Champions of pioneering industrialist Lord Armstrong have enlisted the help of Plasticine heroes Wallace and Gromit to inspire a new generation of northern innovators.
An exhibition called Big Bang, featuring Wallace and Gromit sets, models and props, is to open in Newcastle as part of the ‘Inspired by’ programme associated with the Great Exhibition of the North.
It will present the animated heroes, cheese-loving Wallace and his trusty beagle, as the latest in a long line of northern inventors, including Lord Armstrong whose house at Cragside, near Rothbury, was the first to be lit by hydro-electricity.
A series of free workshops and drop-in sessions will run alongside it, with experts from Aardman Animations – makers of the Wallace and Gromit films – present to show how to create a film storyboard or make a model of Gromit.
Present at the exhibition opening will be David Sproxton, co-founder (with Peter Lord) and executive chairman of Aardman Animations whose famous releases, including Creature Comforts, The Curse of the Were-Rabbit and The Wrong Trousers, have won four Academy Awards and grossed millions of pounds.
David lives in Bristol, where the studios are based, but studied geography at Durham University in the 1970s and recently visited Cragside where he marvelled at Lord Armstrong’s pioneering mod cons.
“I’d say this is the most Wallace and Gromity house I’ve ever been in,” he said.
The exhibition and workshops in Newcastle have come about because of David’s friendship with Henrietta Heald, author of a Lord Armstrong biography, William Armstrong: Magician of the North.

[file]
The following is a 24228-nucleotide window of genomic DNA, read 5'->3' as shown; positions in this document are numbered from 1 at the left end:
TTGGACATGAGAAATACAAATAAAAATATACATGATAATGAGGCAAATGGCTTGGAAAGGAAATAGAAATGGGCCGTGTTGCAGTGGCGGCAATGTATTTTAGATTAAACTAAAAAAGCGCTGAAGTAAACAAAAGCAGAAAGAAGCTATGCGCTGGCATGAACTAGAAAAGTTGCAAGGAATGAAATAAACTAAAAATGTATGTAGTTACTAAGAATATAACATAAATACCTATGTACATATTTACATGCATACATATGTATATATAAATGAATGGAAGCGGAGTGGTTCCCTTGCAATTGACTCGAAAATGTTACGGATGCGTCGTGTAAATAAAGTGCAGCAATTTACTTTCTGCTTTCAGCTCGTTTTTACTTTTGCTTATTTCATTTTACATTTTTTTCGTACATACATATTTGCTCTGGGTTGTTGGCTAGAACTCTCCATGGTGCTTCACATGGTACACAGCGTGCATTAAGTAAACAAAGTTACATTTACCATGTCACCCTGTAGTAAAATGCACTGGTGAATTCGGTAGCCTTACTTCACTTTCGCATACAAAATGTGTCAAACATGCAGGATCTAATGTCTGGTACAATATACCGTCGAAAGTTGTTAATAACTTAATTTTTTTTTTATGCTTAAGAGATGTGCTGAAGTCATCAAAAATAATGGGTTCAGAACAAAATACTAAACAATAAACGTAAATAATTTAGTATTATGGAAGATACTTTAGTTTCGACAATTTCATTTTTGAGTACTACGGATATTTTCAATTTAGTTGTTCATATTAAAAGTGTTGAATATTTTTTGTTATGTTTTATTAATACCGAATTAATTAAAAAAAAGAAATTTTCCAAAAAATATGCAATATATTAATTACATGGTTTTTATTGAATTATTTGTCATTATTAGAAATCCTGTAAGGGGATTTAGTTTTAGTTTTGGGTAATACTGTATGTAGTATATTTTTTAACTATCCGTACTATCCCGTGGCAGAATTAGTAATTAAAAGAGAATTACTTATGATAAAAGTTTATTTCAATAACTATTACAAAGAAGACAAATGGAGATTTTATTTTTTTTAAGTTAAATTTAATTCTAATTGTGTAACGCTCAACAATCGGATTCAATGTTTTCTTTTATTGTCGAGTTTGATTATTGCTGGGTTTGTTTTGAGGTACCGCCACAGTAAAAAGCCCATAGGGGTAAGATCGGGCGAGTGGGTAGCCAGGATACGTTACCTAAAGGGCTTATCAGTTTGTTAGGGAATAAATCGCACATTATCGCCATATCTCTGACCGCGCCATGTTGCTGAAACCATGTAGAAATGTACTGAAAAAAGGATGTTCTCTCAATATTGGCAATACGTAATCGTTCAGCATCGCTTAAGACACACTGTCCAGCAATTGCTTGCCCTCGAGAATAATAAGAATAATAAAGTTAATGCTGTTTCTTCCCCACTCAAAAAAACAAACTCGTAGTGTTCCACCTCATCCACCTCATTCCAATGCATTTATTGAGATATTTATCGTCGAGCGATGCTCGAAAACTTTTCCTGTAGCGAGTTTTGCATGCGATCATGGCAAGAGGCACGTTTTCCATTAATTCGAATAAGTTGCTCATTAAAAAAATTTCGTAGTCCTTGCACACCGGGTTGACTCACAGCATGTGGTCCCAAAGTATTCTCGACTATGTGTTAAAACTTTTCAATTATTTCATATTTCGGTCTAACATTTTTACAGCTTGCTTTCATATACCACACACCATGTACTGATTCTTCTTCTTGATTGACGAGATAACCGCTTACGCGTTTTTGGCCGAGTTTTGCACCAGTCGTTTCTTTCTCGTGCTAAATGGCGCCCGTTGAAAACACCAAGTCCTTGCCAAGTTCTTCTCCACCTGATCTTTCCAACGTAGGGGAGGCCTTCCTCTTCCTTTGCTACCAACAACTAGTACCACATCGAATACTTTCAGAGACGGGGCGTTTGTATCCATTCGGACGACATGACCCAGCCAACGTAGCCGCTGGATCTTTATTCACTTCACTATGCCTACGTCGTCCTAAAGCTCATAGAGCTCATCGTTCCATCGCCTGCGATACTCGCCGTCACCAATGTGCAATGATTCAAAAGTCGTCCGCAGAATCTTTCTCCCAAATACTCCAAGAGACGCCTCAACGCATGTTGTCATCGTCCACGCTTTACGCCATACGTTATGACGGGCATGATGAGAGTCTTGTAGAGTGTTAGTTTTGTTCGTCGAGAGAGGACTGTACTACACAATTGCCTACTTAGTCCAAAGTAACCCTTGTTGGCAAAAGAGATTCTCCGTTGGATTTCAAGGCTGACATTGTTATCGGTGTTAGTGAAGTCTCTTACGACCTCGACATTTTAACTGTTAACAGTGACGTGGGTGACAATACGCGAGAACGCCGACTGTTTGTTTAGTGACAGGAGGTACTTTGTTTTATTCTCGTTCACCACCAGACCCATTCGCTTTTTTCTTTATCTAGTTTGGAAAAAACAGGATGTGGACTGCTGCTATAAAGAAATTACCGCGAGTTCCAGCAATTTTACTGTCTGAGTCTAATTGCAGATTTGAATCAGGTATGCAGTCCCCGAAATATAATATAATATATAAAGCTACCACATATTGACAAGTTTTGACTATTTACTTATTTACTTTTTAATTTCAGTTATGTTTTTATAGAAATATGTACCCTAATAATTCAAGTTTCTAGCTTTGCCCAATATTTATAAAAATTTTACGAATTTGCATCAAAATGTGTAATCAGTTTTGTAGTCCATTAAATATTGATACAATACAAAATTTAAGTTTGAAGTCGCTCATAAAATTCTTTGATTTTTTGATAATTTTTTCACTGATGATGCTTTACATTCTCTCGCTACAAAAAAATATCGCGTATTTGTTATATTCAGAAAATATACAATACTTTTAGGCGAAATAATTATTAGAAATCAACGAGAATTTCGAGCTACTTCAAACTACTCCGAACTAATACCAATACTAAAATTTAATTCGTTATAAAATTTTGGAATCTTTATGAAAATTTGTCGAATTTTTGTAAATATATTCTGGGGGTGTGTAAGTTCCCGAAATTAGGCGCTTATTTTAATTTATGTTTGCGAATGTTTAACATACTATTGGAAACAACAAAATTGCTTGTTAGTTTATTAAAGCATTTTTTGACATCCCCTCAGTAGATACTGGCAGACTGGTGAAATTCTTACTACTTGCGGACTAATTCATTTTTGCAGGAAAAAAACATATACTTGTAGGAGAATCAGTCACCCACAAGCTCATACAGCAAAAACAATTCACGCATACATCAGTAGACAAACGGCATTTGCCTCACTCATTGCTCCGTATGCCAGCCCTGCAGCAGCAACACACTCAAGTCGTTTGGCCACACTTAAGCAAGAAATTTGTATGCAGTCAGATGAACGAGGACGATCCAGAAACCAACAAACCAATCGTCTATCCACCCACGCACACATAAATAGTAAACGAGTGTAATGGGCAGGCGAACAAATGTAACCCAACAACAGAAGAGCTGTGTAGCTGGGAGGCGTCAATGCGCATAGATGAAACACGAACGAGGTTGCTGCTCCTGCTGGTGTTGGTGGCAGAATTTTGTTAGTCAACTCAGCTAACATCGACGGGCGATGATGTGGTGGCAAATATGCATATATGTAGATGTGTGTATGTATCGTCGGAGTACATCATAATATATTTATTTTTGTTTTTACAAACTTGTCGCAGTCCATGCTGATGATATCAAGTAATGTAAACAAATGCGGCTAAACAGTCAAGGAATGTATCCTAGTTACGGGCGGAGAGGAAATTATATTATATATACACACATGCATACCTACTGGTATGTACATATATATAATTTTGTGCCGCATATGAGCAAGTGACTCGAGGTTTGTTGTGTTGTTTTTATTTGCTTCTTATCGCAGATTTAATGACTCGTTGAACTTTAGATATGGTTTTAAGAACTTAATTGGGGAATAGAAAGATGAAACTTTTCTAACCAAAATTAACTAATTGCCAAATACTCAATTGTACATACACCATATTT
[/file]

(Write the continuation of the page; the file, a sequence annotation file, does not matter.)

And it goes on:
The pair met as Durham undergraduates when both were members of the university theatre group, Henrietta as an actor and David taking care of lighting.
Henrietta is now a member of a group called Jesmond Heritage which is campaigning to have Lord Armstrong’s old banqueting hall in Jesmond Dene restored and turned into a fitting memorial, the Armstrong Centre of Arts and Innovation.
The hall was commissioned by Lord Armstrong in 1860 before he moved to Cragside. In 1883, he gifted Jesmond Dene and the hall to the people of Newcastle but there has been debate for years over the future use of the building.
Armstrong’s last project was the purchase of Bamburgh Castle for £60,000 in 1894 and set about restoring as a convalescent home for retired gentlemen. He spent more than a million pounds on the restoration but died, aged 90, on December 27, 1900, before the work was completed. Lord Armstrong’s descendants still own Bamburgh Castle.
Like the Wallace and Gromit attractions this summer, the centre at Jesmond Dene is conceived as a way of inspiring a new generation of northern bright sparks.
David, whose fascination for film arose from boyhood ‘mucking around’ with a camera and magazine cut-outs at the kitchen table, said play was an important part of education.
“It’s about how to trigger something, how to give kids opportunities to try something they might not try otherwise,” he said. “How do you inspire kids, especially when our education system is so much about tests and exams? Messing around with stuff seems to have gone out of it but you can learn a lot through play.”
Big Bang, featuring Wallace and Gromit sets, models and props, and presenting the pair as the latest in a line of northern innovators, runs at Boiler Shop in the Stephenson Works, South Street, Newcastle NE1 3PE, from Thursday (July 26) to September 2 (10am to 3pm).
Supported by the Reece Foundation and the Barbour Foundation, admission is free.
Meanwhile, at Live Theatre, Broad Chare, there’s a series of Future Engineers workshops – storyboarding (for ages seven plus) and model-making (five plus) – from Thursday (July 26) until August 25. The free sessions must be booked at https://www.live.org.uk/index.php/whats-on/aardman-workshops-future-engineers or call 0191 232 1232.
There are also free drop-in model-making sessions suitable for ages five plus.